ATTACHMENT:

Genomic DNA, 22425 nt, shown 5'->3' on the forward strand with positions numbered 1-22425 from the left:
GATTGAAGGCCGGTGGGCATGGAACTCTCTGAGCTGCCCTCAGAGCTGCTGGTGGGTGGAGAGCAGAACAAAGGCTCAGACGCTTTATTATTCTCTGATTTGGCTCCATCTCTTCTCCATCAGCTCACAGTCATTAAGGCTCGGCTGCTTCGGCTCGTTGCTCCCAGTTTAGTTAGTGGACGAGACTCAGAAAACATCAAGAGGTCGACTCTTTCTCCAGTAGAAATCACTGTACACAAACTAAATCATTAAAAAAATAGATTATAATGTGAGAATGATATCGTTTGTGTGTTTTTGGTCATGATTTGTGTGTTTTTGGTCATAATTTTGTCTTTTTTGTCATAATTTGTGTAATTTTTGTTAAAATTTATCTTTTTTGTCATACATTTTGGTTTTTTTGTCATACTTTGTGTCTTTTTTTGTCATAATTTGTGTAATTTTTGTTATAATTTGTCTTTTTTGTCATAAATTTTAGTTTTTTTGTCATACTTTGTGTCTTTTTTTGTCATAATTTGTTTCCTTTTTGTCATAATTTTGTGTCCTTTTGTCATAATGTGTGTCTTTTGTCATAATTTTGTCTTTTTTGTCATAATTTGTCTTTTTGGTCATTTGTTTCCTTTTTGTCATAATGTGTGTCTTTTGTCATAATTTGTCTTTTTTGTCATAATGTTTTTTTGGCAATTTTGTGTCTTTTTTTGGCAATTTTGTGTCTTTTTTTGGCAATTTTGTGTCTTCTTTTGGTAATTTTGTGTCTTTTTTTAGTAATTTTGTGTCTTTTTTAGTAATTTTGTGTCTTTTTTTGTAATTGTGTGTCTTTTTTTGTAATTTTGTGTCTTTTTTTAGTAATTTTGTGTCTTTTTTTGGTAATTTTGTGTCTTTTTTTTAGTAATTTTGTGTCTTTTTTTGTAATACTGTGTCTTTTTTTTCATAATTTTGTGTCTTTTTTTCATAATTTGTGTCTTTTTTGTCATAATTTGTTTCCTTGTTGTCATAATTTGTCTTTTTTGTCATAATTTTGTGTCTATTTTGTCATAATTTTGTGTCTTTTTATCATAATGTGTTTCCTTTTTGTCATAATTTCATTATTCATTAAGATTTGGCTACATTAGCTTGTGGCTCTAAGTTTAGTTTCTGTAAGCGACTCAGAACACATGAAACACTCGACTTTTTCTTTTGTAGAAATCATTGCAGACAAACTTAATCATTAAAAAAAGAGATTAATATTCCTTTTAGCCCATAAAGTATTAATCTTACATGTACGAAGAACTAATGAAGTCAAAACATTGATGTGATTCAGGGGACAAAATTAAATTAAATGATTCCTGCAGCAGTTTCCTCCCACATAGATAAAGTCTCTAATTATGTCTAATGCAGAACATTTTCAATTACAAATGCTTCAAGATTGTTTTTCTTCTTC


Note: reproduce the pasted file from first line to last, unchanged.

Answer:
Genomic DNA, 22425 nt, shown 5'->3' on the forward strand with positions numbered 1-22425 from the left:
GATTGAAGGCCGGTGGGCATGGAACTCTCTGAGCTGCCCTCAGAGCTGCTGGTGGGTGGAGAGCAGAACAAAGGCTCAGACGCTTTATTATTCTCTGATTTGGCTCCATCTCTTCTCCATCAGCTCACAGTCATTAAGGCTCGGCTGCTTCGGCTCGTTGCTCCCAGTTTAGTTAGTGGACGAGACTCAGAAAACATCAAGAGGTCGACTCTTTCTCCAGTAGAAATCACTGTACACAAACTAAATCATTAAAAAAATAGATTATAATGTGAGAATGATATCGTTTGTGTGTTTTTGGTCATGATTTGTGTGTTTTTGGTCATAATTTTGTCTTTTTTGTCATAATTTGTGTAATTTTTGTTAAAATTTATCTTTTTTGTCATACATTTTGGTTTTTTTGTCATACTTTGTGTCTTTTTTTGTCATAATTTGTGTAATTTTTGTTATAATTTGTCTTTTTTGTCATAAATTTTAGTTTTTTTGTCATACTTTGTGTCTTTTTTTGTCATAATTTGTTTCCTTTTTGTCATAATTTTGTGTCCTTTTGTCATAATGTGTGTCTTTTGTCATAATTTTGTCTTTTTTGTCATAATTTGTCTTTTTGGTCATTTGTTTCCTTTTTGTCATAATGTGTGTCTTTTGTCATAATTTGTCTTTTTTGTCATAATGTTTTTTTGGCAATTTTGTGTCTTTTTTTGGCAATTTTGTGTCTTTTTTTGGCAATTTTGTGTCTTCTTTTGGTAATTTTGTGTCTTTTTTTAGTAATTTTGTGTCTTTTTTAGTAATTTTGTGTCTTTTTTTGTAATTGTGTGTCTTTTTTTGTAATTTTGTGTCTTTTTTTAGTAATTTTGTGTCTTTTTTTGGTAATTTTGTGTCTTTTTTTTAGTAATTTTGTGTCTTTTTTTGTAATACTGTGTCTTTTTTTTCATAATTTTGTGTCTTTTTTTCATAATTTGTGTCTTTTTTGTCATAATTTGTTTCCTTGTTGTCATAATTTGTCTTTTTTGTCATAATTTTGTGTCTATTTTGTCATAATTTTGTGTCTTTTTATCATAATGTGTTTCCTTTTTGTCATAATTTCATTATTCATTAAGATTTGGCTACATTAGCTTGTGGCTCTAAGTTTAGTTTCTGTAAGCGACTCAGAACACATGAAACACTCGACTTTTTCTTTTGTAGAAATCATTGCAGACAAACTTAATCATTAAAAAAAGAGATTAATATTCCTTTTAGCCCATAAAGTATTAATCTTACATGTACGAAGAACTAATGAAGTCAAAACATTGATGTGATTCAGGGGACAAAATTAAATTAAATGATTCCTGCAGCAGTTTCCTCCCACATAGATAAAGTCTCTAATTATGTCTAATGCAGAACATTTTCAATTACAAATGCTTCAAGATTGTTTTTCTTCTTC